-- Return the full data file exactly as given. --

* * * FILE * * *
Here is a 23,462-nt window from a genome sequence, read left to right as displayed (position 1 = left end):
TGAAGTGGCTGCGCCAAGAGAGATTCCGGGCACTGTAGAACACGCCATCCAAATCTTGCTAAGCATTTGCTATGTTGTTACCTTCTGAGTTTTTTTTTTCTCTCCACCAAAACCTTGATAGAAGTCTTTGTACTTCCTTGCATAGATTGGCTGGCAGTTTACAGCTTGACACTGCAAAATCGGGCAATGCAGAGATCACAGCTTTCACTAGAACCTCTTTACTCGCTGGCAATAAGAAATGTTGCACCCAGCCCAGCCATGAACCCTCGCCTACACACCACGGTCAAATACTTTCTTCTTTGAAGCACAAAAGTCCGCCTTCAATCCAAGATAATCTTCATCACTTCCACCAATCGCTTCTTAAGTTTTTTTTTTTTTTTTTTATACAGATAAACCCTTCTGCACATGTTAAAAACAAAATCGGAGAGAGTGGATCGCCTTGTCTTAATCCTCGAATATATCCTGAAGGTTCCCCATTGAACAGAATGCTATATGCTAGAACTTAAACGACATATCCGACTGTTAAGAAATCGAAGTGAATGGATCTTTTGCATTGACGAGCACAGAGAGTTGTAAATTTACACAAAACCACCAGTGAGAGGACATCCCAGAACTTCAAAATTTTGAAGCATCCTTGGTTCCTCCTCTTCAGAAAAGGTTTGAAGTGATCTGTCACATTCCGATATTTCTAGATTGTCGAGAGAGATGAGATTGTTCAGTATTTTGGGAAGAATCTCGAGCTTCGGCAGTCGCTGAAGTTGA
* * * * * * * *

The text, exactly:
Here is a 23,462-nt window from a genome sequence, read left to right as displayed (position 1 = left end):
TGAAGTGGCTGCGCCAAGAGAGATTCCGGGCACTGTAGAACACGCCATCCAAATCTTGCTAAGCATTTGCTATGTTGTTACCTTCTGAGTTTTTTTTTTCTCTCCACCAAAACCTTGATAGAAGTCTTTGTACTTCCTTGCATAGATTGGCTGGCAGTTTACAGCTTGACACTGCAAAATCGGGCAATGCAGAGATCACAGCTTTCACTAGAACCTCTTTACTCGCTGGCAATAAGAAATGTTGCACCCAGCCCAGCCATGAACCCTCGCCTACACACCACGGTCAAATACTTTCTTCTTTGAAGCACAAAAGTCCGCCTTCAATCCAAGATAATCTTCATCACTTCCACCAATCGCTTCTTAAGTTTTTTTTTTTTTTTTTTATACAGATAAACCCTTCTGCACATGTTAAAAACAAAATCGGAGAGAGTGGATCGCCTTGTCTTAATCCTCGAATATATCCTGAAGGTTCCCCATTGAACAGAATGCTATATGCTAGAACTTAAACGACATATCCGACTGTTAAGAAATCGAAGTGAATGGATCTTTTGCATTGACGAGCACAGAGAGTTGTAAATTTACACAAAACCACCAGTGAGAGGACATCCCAGAACTTCAAAATTTTGAAGCATCCTTGGTTCCTCCTCTTCAGAAAAGGTTTGAAGTGATCTGTCACATTCCGATATTTCTAGATTGTCGAGAGAGATGAGATTGTTCAGTATTTTGGGAAGAATCTCGAGCTTCGGCAGTCGCTGAAGTTGA